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Midwest farms may suffer huge losses from intense heat, says climate change report

Drone views of wheat harvest in Sumner County

Jeff Hatfield cuts wheat near Belle Plaine, Kansas.
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Jeff Hatfield cuts wheat near Belle Plaine, Kansas.

The federal government’s latest report on climate change warns of specific dangers to Midwest agriculture production, which comprises a significant portion of the economies of Kansas and Missouri.

Increasing temperatures and more extreme weather patterns such as flooding and drought will have serious consequences on crop and livestock production, according to the Fourth National Climate Assessment that was released the day after Thanksgiving.

“Any change in the climate poses a major challenge to agriculture through increased rates of crop failure, reduced livestock productivity and altered rates of pressure from pests, weeds and diseases,” according to the report’s chapter on agriculture. “Rural communities, where economies are more tightly interconnected with agriculture than with other sectors, are particularly vulnerable to the agricultural volatility related to climate.”

But the report, vetted by 13 government agencies, holds out hope that agriculture can adapt to climate change with “planting decisions, farming practices and the use of technology.”

Blake Hurst, president of the Missouri Farm Bureau, said Monday the report was “pretty disturbing” but agreed that agricultural producers will have to meet the challenge.

He said ongoing research into more resilient hybrid seeds would prove beneficial.

“As farmers, we will do our best to adapt to changes in weather, as we always have,” Hurst said.

But he also said U.S. attempts to respond to climate change will be counterbalanced by countries such as India and China aspiring to Western living standards.

“I’m not optimistic that our trading partners will be willing to do all the things they have to do,” Hurst said.

The report on agriculture distills four key messages:

Food production will decline in areas of more frequent and prolonged drought. Shifting participation patterns associated with high temperatures will intensify wildfires, accelerate the depletion of water supplies for irrigation and expand the distribution and incidence of pests and diseases for crops and livestock.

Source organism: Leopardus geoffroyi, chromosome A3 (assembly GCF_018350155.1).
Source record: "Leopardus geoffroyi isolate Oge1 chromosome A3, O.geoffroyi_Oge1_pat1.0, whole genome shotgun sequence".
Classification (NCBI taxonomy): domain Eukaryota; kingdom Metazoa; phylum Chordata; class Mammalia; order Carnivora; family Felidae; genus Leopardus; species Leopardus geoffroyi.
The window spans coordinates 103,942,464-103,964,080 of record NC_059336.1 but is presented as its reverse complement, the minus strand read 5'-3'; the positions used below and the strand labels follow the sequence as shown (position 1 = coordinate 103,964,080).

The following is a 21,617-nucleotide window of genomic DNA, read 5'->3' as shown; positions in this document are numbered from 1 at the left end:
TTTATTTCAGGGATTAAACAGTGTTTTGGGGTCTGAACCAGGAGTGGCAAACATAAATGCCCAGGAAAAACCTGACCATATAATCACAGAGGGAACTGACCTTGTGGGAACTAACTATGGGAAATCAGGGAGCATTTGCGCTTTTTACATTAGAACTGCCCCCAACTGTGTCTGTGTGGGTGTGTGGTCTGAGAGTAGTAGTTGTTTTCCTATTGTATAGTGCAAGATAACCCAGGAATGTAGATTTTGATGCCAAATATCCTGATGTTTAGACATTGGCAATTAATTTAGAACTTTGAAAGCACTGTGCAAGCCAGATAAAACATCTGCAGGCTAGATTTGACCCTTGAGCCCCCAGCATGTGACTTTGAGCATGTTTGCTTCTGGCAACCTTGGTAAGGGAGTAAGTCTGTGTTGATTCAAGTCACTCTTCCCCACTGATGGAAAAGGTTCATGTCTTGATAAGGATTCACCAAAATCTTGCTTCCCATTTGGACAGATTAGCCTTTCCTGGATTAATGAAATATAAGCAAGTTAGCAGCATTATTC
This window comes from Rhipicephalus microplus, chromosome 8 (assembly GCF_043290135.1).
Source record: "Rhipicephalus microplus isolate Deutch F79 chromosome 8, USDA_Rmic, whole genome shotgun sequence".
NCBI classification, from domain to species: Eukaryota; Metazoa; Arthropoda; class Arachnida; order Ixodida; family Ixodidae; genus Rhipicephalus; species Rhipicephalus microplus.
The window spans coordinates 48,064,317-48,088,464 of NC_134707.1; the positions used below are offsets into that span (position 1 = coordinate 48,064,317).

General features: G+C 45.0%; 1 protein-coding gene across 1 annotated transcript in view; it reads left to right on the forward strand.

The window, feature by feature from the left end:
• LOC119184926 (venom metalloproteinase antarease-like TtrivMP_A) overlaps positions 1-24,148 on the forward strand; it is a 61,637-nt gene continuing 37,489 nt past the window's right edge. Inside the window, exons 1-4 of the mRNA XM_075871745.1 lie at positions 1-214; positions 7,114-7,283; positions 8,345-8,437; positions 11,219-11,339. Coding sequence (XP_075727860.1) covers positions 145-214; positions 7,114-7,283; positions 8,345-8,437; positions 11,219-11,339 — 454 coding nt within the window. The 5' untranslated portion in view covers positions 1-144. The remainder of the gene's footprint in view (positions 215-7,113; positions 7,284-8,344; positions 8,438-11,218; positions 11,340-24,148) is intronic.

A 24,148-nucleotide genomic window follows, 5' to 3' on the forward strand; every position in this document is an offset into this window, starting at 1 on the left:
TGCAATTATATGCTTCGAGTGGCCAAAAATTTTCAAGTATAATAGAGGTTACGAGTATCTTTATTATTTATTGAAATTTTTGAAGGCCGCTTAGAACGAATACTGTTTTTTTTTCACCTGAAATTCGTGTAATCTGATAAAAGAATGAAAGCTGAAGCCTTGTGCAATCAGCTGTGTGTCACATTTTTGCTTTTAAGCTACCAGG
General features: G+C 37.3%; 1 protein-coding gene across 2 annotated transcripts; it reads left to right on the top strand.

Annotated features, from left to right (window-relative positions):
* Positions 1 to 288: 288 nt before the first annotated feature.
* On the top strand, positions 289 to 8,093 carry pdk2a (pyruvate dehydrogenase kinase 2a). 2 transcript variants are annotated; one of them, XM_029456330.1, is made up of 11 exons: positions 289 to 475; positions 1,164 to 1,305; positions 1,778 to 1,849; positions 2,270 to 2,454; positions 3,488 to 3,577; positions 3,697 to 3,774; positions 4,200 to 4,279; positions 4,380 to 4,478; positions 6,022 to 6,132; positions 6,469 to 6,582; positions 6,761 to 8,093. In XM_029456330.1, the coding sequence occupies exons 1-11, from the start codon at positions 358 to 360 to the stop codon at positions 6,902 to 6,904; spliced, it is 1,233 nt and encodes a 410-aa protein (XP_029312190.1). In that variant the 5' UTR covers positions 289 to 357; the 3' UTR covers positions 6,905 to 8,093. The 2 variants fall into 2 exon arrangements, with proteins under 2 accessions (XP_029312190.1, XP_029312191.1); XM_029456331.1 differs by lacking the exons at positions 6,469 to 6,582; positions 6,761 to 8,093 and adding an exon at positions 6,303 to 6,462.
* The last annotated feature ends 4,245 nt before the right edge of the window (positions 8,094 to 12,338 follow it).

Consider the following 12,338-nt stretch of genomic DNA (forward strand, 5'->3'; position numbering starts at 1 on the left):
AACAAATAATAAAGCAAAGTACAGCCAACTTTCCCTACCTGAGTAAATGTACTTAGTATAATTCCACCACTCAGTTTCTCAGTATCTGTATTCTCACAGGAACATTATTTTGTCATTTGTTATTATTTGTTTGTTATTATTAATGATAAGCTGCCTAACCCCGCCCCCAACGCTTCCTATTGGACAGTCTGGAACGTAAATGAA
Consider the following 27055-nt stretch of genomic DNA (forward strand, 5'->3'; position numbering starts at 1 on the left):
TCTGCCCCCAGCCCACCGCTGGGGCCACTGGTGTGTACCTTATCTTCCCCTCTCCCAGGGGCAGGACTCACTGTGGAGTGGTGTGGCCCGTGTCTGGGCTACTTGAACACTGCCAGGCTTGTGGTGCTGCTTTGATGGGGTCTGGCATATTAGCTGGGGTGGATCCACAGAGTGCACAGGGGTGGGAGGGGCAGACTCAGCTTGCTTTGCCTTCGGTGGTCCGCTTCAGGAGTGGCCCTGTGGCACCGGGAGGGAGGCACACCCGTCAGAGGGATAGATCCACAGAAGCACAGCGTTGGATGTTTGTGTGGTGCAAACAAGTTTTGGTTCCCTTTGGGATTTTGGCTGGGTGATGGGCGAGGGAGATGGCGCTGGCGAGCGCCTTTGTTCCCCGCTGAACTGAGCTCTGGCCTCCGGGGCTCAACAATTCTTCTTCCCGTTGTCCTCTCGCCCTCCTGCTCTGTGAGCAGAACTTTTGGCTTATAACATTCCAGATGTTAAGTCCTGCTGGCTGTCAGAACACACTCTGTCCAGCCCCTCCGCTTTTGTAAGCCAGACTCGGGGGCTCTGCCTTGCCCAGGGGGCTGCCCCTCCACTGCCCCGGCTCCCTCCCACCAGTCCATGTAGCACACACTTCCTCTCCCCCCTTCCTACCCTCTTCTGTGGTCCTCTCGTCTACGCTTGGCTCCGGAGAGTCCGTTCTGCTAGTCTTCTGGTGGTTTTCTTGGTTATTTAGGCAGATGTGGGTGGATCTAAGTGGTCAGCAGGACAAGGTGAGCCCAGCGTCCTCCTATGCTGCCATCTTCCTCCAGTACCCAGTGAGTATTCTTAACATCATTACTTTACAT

The degradation of critical soil and water resources will expand with runoff caused by extreme precipitation events.

Increased frequency and intensity of high temperature extremes will contribute to heat exhaustion, heatstroke and heart attacks in people and in heat stress for livestock that will result in large economic losses.

People in rural areas will be limited in their capacity to respond to the effects of climate change because of poverty and limitations of community resources.

The climate assessment’s opening sentence flatly contradicts the skepticism of President Donald Trump, who withdrew the United States from the Paris climate accords.

“Earth’s climate is now changing faster than any point in the history of modern civilization, primarily as a result of human activities,” states the report, which comes after a recent alarm by the Intergovernmental Panel on Climate Change that humanity’s opportunity for meaningful action may soon slip away.

Sen. Pat Roberts, R-Kansas, said the Senate Agriculture Committee, which he chairs, would likely hold a hearing on the report’s findings in the near future.

“I think it’s a dire situation anywhere,” Roberts said Monday when asked about the potential impact to Kansas.

“There’s a lot of bad weather we’ve seen in the past, but I don’t think there’s any question climate change has affected things,” Roberts said. “And we’re going to have to take a hard look at that, but agricultural technology is an amazing thing.”

On Monday, Trump told reporters that he had read “some” of the report. As for the findings about global warming hurting the U.S. economy, he said: “I don’t believe it.”

Bryan Lowry, The Star’s Washington correspondent, contributed to this report.

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